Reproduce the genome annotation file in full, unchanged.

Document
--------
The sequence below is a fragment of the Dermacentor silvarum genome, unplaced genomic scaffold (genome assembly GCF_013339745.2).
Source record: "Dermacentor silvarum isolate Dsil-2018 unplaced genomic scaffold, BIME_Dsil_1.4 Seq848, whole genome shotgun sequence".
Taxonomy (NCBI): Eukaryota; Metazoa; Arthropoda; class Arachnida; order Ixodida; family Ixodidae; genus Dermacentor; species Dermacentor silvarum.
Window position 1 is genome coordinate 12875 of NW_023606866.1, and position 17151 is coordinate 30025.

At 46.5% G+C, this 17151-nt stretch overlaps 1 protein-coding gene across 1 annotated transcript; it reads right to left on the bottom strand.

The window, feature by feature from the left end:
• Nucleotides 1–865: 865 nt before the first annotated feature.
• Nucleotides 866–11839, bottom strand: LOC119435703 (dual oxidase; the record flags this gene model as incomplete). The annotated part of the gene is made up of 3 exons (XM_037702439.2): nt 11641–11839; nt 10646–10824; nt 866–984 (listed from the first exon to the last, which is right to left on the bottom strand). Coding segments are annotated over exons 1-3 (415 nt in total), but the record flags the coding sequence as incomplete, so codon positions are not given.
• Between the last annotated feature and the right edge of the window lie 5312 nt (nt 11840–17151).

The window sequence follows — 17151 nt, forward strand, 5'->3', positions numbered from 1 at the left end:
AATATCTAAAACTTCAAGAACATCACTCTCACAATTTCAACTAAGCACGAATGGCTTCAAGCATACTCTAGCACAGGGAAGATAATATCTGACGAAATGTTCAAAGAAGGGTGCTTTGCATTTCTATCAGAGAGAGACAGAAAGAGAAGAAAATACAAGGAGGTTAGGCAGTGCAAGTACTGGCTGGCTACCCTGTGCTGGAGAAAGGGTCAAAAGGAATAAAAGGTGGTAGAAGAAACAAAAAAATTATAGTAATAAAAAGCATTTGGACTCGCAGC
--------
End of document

The sequence below is a fragment of the Dermacentor silvarum genome, unplaced genomic scaffold (genome assembly GCF_013339745.2).
Source record: "Dermacentor silvarum isolate Dsil-2018 unplaced genomic scaffold, BIME_Dsil_1.4 Seq848, whole genome shotgun sequence".
Taxonomy (NCBI): Eukaryota; Metazoa; Arthropoda; class Arachnida; order Ixodida; family Ixodidae; genus Dermacentor; species Dermacentor silvarum.
Window position 1 is genome coordinate 12875 of NW_023606866.1, and position 17151 is coordinate 30025.

At 46.5% G+C, this 17151-nt stretch overlaps 1 protein-coding gene across 1 annotated transcript; it reads right to left on the bottom strand.

The window, feature by feature from the left end:
• Nucleotides 1–865: 865 nt before the first annotated feature.
• Nucleotides 866–11839, bottom strand: LOC119435703 (dual oxidase; the record flags this gene model as incomplete). The annotated part of the gene is made up of 3 exons (XM_037702439.2): nt 11641–11839; nt 10646–10824; nt 866–984 (listed from the first exon to the last, which is right to left on the bottom strand). Coding segments are annotated over exons 1-3 (415 nt in total), but the record flags the coding sequence as incomplete, so codon positions are not given.
• Between the last annotated feature and the right edge of the window lie 5312 nt (nt 11840–17151).

The window sequence follows — 17151 nt, forward strand, 5'->3', positions numbered from 1 at the left end:
AATATCTAAAACTTCAAGAACATCACTCTCACAATTTCAACTAAGCACGAATGGCTTCAAGCATACTCTAGCACAGGGAAGATAATATCTGACGAAATGTTCAAAGAAGGGTGCTTTGCATTTCTATCAGAGAGAGACAGAAAGAGAAGAAAATACAAGGAGGTTAGGCAGTGCAAGTACTGGCTGGCTACCCTGTGCTGGAGAAAGGGTCAAAAGGAATAAAAGGTGGTAGAAGAAACAAAAAAATTATAGTAATAAAAAGCATTTGGACTCGCAGC